A Response to Criticisms of the 1971 Virginia Study of Reflectorized License Plates

Report No: 76-R40

Published in 1976

About the report:

A number of states use reflectorized license plates as a safety countermeasure for the reduction of nighttime rear-end collisions. In 1970 the issue of whether to adopt the use of these plates was presented to the Virginia General Assembly for consideration. In an effort to resolve questions concerning the benefits of reflective plates a study was authorized to be carried out in Virginia. This study was a cooperative effort of four state agencies. The Division of Motor Vehicles had the responsibility for determining the cost of implementing a reflectorization program and the Department of State Police conducted the original analysis of rear-end accident data. The Highway Safety Division's part of the study was the design of the license plate distribution plan to be used for the study and the comparative analysis of the legibility and visibility of reflectorized and enamel license plates. The Highway and Transportation Research Council performed the phases of the study that were the responsibility of the Safety Division.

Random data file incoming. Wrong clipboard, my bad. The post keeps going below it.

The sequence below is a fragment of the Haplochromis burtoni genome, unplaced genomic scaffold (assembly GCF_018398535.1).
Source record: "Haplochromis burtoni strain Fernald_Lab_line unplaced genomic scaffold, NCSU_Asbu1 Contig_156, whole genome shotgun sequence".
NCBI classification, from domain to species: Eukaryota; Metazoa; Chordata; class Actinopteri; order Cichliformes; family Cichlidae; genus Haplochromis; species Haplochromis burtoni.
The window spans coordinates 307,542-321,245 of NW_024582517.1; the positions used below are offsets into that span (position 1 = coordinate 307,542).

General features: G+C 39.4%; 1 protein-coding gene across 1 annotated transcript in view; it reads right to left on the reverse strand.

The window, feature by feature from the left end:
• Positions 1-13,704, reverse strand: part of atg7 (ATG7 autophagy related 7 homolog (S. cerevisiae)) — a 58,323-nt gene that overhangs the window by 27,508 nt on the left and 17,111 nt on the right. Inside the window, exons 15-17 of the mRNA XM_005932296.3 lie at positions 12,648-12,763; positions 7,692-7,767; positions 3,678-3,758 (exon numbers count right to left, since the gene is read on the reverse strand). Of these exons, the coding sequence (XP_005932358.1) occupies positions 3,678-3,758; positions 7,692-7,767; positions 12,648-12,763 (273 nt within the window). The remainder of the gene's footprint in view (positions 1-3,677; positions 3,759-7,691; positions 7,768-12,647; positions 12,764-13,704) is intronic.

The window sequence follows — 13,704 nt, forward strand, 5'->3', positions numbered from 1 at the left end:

A report consolidating the findings of the three phases of the study (costs, accident reduction, and legibility/visibility tests) was made to the Governor and General Assembly in January 1972. The recommendation of the three-man committee heading up the study teams was that Virginia not "require the use of reflectorized license plates until such time as they have been proven beneficial to highway safety." Subsequent to the above recommendation, the Research Council was asked to undertake an analysis of the accident data which had been collected. This analysis was carried out and the results, which substantiated the original State Police findings, were published in January 1974. In summary, the analysis revealed no evidence that a difference existed in the number of rear-end and parked nighttime collisions of vehicles equipped with the reflectorized plates when compared with vehicles equipped with control non-reflective license plates.

Disclaimer Statement:The contents of this report reflect the views of the author(s), who is responsible for the facts and the accuracy of the data presented herein. The contents do not necessarily reflect the official views or policies of the Virginia Department of Transportation, the Commonwealth Transportation Board, or the Federal Highway Administration. This report does not constitute a standard, specification, or regulation. Any inclusion of manufacturer names, trade names, or trademarks is for identification purposes only and is not to be considered an endorsement.


Other Authors

Charles B. Stoke

Last updated: January 29, 2024

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